How do I provide my prescription?
During checkout, you will have the option to mail a copy when you return your at-home try-on frames, or either upload or email us a copy of the entire sheet from your eye doctor.
How will I know my prescription will be accurate?
What information needs to be on the Rx sheet from my doctor?
What is my pupil distance (PD) and how do I provide it?
Your eye doctor’s office, or wherever you’ve purchased glasses before, may have your PD on file. You can request it from your eye doctor and send it with your prescription. It is a separate piece of information than your Rx, and it is required in order to make your lenses, so you must request your PD explicitly. You can request your PD when you request your Rx, either during or after your visit to your doctor’s office.
What is my pupil (segment) height and how do I provide it?
Here’s how to find yours:
- Recruit a steady-handed partner to help you. Don’t try this yourself—it won’t work.
- Put on the frame and make sure it sits where you’ll wear it, feels comfortable and appears straight on your face. You must measure pupil height on the frame you are purchasing because the measurement is frame-specific.
- Facing the light, stand arms-length away from your partner with your eyes at the same height.
- Take a good breath, lower your head and relax your neck. As you exhale, raise your head to a comfortable position for looking straight ahead into the distance, just like when you are driving. Your chin should be parallel to the floor. Avoid extending your head out toward your partner.
- Look at your partner between the eyes. Stay arms-length apart.
- Using a felt-tip pen, have your partner dot each lens at the center of your pupil. The smaller the tip and dot, the better. Extra-fine Sharpie or dry-erase markers work best.
- Now have your partner check that the dots align with your pupils. Ensure your head is still in a comfortable position, chin parallel to the floor.
- Return the frame(s) using the original packaging and enclosed postage-paid label, place your order and we’ll get right on it.
Does On Your Face Glasses accept vision insurance?
We do not accept vision insurance, but our pricing is often comparable to what you might pay with insurance at traditional eyeglass stores and eye doctor offices. Surprised? Don’t be. Based on the high quality of our frames and lenses, and the fact that they all include anti-scratch, anti-reflective coating and 100% UV protection (these are typically mark-up items at traditional retailers), we are able to provide an exceptional experience and product at a competitive price.
We provide an itemized receipt for all purchases that you may be eligible to submit to your insurance company for reimbursement. Here are some specific questions you can ask your insurance provider to determine your policy’s out-of-network benefits:
- Does my policy cover prescription spectacle lenses (polycarbonate or high-index, single vision or progressive – whichever you need) with (1) anti-scratch coating, (2) anti-reflective coating, (3) UV protection? Is there a limit to this benefit? How much?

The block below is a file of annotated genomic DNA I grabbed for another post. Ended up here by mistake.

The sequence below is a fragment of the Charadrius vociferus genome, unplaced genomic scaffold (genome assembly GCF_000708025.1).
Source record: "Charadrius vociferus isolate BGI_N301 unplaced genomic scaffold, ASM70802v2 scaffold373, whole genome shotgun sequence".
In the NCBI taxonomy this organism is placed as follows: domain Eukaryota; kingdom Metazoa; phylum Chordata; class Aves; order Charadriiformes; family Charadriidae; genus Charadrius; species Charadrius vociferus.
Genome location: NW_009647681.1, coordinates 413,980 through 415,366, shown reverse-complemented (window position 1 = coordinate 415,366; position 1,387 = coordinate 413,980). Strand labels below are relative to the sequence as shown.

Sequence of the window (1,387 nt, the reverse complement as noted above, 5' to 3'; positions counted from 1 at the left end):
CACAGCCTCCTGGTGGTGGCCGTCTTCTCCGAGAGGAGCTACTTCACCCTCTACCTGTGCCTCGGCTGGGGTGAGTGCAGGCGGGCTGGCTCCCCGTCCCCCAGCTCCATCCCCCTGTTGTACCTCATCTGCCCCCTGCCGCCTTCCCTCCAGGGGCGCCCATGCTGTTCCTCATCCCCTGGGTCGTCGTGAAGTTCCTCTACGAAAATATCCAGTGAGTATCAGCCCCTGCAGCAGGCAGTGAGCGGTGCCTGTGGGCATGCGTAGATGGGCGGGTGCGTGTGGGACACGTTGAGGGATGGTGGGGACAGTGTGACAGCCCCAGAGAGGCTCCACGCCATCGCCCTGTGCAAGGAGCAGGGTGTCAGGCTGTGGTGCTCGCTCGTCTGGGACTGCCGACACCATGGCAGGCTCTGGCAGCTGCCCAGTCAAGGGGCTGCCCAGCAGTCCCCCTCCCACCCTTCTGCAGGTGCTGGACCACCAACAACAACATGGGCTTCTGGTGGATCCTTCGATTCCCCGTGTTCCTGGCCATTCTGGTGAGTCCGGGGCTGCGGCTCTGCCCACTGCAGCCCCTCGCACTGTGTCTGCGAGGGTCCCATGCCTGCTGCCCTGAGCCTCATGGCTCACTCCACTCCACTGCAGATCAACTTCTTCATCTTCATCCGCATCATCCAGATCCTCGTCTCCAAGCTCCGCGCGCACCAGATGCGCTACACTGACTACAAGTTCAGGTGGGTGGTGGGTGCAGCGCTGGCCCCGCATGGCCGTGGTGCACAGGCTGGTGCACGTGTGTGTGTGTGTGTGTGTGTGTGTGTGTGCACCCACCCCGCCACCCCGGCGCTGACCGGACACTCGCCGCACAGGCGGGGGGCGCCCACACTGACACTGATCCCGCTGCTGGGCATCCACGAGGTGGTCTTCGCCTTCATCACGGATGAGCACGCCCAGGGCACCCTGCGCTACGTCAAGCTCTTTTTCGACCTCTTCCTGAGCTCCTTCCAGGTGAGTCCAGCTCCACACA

- Do I have a co-pay for glasses? If so, how much?
- What is my frame allowance?
How do I adjust to my new prescription?
Very likely, within a couple days your eyes and brain will fully adjust, and your vision will be crisper than ever. If, during that period, a headache or dizziness develops, take a break from the new specs and wear your backups for a while. When you feel better, put your new ones back on and wear them until you feel those symptoms begin to return. Soon the discomfort will disappear, and you’ll be loving your new lenses and the world you see through them.
How do I adjust to wearing progressive lenses?
These wonder lenses do, however, require a small but significant set of subtle behaviors to become effortless. They’re constructed with a corridor that spans from the top to the bottom of each lens, and lies directly in front of your pupils when you look straight ahead. That’s when you see most clearly through your progressives, so you must always look through that corridor and get out of the habit of moving your eyes left and right. When you move your head instead, your eyes are always looking through that sweet spot.
Practice pointing your nose at what you want to see, and soon enough, you won’t have to think about the new behavior. Like driving, it will become automatic. Two axes: vertical and horizontal. When you move your eyes up and down, you are seeing through the different powers in the lenses that help you see at different distances. When you move your eyes left and right, they are scanning from a slightly distorted region of the lenses on either side, then through the sweet spot in the middle, and back to distorted on the other side.
My finished frames arrived, but they fit crooked or too high/low. What should I do?
How should I clean and care for my lenses?
- Wet lenses with lukewarm water and a mild soap (dishwashing liquid is best, a tiny dab will do) or a couple squirts per side of eyeglass lens-cleaning spray. Never rub or wipe dry lenses.
- Dry lenses with a clean microfiber cloth designed for eyeglasses.
- Never use paper or tissues, which are made from wood particles and will scratch.
- See more info here.